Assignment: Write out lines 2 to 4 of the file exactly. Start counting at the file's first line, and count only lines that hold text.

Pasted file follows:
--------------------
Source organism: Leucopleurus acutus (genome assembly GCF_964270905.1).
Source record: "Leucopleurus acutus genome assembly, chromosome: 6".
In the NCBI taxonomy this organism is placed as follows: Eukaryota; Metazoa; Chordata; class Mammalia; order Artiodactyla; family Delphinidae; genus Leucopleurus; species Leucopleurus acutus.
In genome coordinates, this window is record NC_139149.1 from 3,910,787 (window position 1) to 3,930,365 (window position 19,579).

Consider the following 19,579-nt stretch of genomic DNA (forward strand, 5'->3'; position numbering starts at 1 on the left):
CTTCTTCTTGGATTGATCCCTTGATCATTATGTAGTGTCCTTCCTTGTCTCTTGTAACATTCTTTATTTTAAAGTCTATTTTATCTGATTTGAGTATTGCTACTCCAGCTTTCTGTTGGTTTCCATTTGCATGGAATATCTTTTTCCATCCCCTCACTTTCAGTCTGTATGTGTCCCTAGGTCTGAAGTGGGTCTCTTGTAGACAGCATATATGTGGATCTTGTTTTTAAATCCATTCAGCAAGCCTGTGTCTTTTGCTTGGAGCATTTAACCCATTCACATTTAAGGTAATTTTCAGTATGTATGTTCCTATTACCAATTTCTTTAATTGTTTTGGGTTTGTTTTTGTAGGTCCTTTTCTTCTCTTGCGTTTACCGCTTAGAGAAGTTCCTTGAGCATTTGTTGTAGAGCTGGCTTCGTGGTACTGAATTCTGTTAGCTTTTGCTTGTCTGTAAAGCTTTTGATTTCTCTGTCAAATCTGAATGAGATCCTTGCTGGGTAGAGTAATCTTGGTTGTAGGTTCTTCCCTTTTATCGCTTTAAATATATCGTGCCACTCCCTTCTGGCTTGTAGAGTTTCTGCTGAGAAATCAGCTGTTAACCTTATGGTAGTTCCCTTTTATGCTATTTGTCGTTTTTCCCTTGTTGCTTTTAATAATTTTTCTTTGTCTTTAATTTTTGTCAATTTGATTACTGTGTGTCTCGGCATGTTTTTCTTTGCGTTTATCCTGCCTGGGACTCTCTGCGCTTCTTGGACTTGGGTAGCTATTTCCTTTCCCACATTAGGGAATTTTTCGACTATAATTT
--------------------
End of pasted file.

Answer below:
Source record: "Leucopleurus acutus genome assembly, chromosome: 6".
In the NCBI taxonomy this organism is placed as follows: Eukaryota; Metazoa; Chordata; class Mammalia; order Artiodactyla; family Delphinidae; genus Leucopleurus; species Leucopleurus acutus.
In genome coordinates, this window is record NC_139149.1 from 3,910,787 (window position 1) to 3,930,365 (window position 19,579).